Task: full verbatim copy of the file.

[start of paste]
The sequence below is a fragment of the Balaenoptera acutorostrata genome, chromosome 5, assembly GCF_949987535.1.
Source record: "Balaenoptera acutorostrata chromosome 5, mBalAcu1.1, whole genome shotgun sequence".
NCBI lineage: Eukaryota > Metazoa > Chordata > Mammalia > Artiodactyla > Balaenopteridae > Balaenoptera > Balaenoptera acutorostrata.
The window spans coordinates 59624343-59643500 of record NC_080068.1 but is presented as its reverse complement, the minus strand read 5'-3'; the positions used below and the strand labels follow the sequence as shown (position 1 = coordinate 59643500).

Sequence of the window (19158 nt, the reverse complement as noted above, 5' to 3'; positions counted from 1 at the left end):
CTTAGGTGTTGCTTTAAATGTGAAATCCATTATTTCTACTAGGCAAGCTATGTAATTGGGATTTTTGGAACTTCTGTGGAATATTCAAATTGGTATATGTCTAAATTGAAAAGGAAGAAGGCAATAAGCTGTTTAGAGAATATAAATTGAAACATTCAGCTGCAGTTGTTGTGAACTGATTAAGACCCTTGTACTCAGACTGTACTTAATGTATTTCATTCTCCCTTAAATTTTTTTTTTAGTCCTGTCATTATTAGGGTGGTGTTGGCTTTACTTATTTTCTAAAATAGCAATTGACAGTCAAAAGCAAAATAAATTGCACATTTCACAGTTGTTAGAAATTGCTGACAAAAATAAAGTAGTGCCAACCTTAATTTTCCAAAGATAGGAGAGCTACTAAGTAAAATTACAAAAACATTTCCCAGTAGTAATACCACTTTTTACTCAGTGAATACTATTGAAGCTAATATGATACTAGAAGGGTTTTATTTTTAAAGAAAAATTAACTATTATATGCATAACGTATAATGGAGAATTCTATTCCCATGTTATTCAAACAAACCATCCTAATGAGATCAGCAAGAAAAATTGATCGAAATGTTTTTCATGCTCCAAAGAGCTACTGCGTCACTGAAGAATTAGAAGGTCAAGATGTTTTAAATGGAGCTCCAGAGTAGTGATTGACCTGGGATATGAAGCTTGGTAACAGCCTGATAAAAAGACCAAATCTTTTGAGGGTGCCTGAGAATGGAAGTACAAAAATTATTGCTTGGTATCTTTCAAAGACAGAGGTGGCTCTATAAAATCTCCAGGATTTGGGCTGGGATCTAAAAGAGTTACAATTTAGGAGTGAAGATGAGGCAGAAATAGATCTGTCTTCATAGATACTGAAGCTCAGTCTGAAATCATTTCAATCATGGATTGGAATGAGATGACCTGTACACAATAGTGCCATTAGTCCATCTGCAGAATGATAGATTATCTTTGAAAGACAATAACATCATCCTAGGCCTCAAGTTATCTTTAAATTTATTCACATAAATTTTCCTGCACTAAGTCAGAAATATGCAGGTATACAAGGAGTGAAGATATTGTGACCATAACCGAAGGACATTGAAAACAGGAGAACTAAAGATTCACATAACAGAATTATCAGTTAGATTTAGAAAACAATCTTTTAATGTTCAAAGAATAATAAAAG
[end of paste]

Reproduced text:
The sequence below is a fragment of the Balaenoptera acutorostrata genome, chromosome 5, assembly GCF_949987535.1.
Source record: "Balaenoptera acutorostrata chromosome 5, mBalAcu1.1, whole genome shotgun sequence".
NCBI lineage: Eukaryota > Metazoa > Chordata > Mammalia > Artiodactyla > Balaenopteridae > Balaenoptera > Balaenoptera acutorostrata.
The window spans coordinates 59624343-59643500 of record NC_080068.1 but is presented as its reverse complement, the minus strand read 5'-3'; the positions used below and the strand labels follow the sequence as shown (position 1 = coordinate 59643500).

Sequence of the window (19158 nt, the reverse complement as noted above, 5' to 3'; positions counted from 1 at the left end):
CTTAGGTGTTGCTTTAAATGTGAAATCCATTATTTCTACTAGGCAAGCTATGTAATTGGGATTTTTGGAACTTCTGTGGAATATTCAAATTGGTATATGTCTAAATTGAAAAGGAAGAAGGCAATAAGCTGTTTAGAGAATATAAATTGAAACATTCAGCTGCAGTTGTTGTGAACTGATTAAGACCCTTGTACTCAGACTGTACTTAATGTATTTCATTCTCCCTTAAATTTTTTTTTTAGTCCTGTCATTATTAGGGTGGTGTTGGCTTTACTTATTTTCTAAAATAGCAATTGACAGTCAAAAGCAAAATAAATTGCACATTTCACAGTTGTTAGAAATTGCTGACAAAAATAAAGTAGTGCCAACCTTAATTTTCCAAAGATAGGAGAGCTACTAAGTAAAATTACAAAAACATTTCCCAGTAGTAATACCACTTTTTACTCAGTGAATACTATTGAAGCTAATATGATACTAGAAGGGTTTTATTTTTAAAGAAAAATTAACTATTATATGCATAACGTATAATGGAGAATTCTATTCCCATGTTATTCAAACAAACCATCCTAATGAGATCAGCAAGAAAAATTGATCGAAATGTTTTTCATGCTCCAAAGAGCTACTGCGTCACTGAAGAATTAGAAGGTCAAGATGTTTTAAATGGAGCTCCAGAGTAGTGATTGACCTGGGATATGAAGCTTGGTAACAGCCTGATAAAAAGACCAAATCTTTTGAGGGTGCCTGAGAATGGAAGTACAAAAATTATTGCTTGGTATCTTTCAAAGACAGAGGTGGCTCTATAAAATCTCCAGGATTTGGGCTGGGATCTAAAAGAGTTACAATTTAGGAGTGAAGATGAGGCAGAAATAGATCTGTCTTCATAGATACTGAAGCTCAGTCTGAAATCATTTCAATCATGGATTGGAATGAGATGACCTGTACACAATAGTGCCATTAGTCCATCTGCAGAATGATAGATTATCTTTGAAAGACAATAACATCATCCTAGGCCTCAAGTTATCTTTAAATTTATTCACATAAATTTTCCTGCACTAAGTCAGAAATATGCAGGTATACAAGGAGTGAAGATATTGTGACCATAACCGAAGGACATTGAAAACAGGAGAACTAAAGATTCACATAACAGAATTATCAGTTAGATTTAGAAAACAATCTTTTAATGTTCAAAGAATAATAAAAG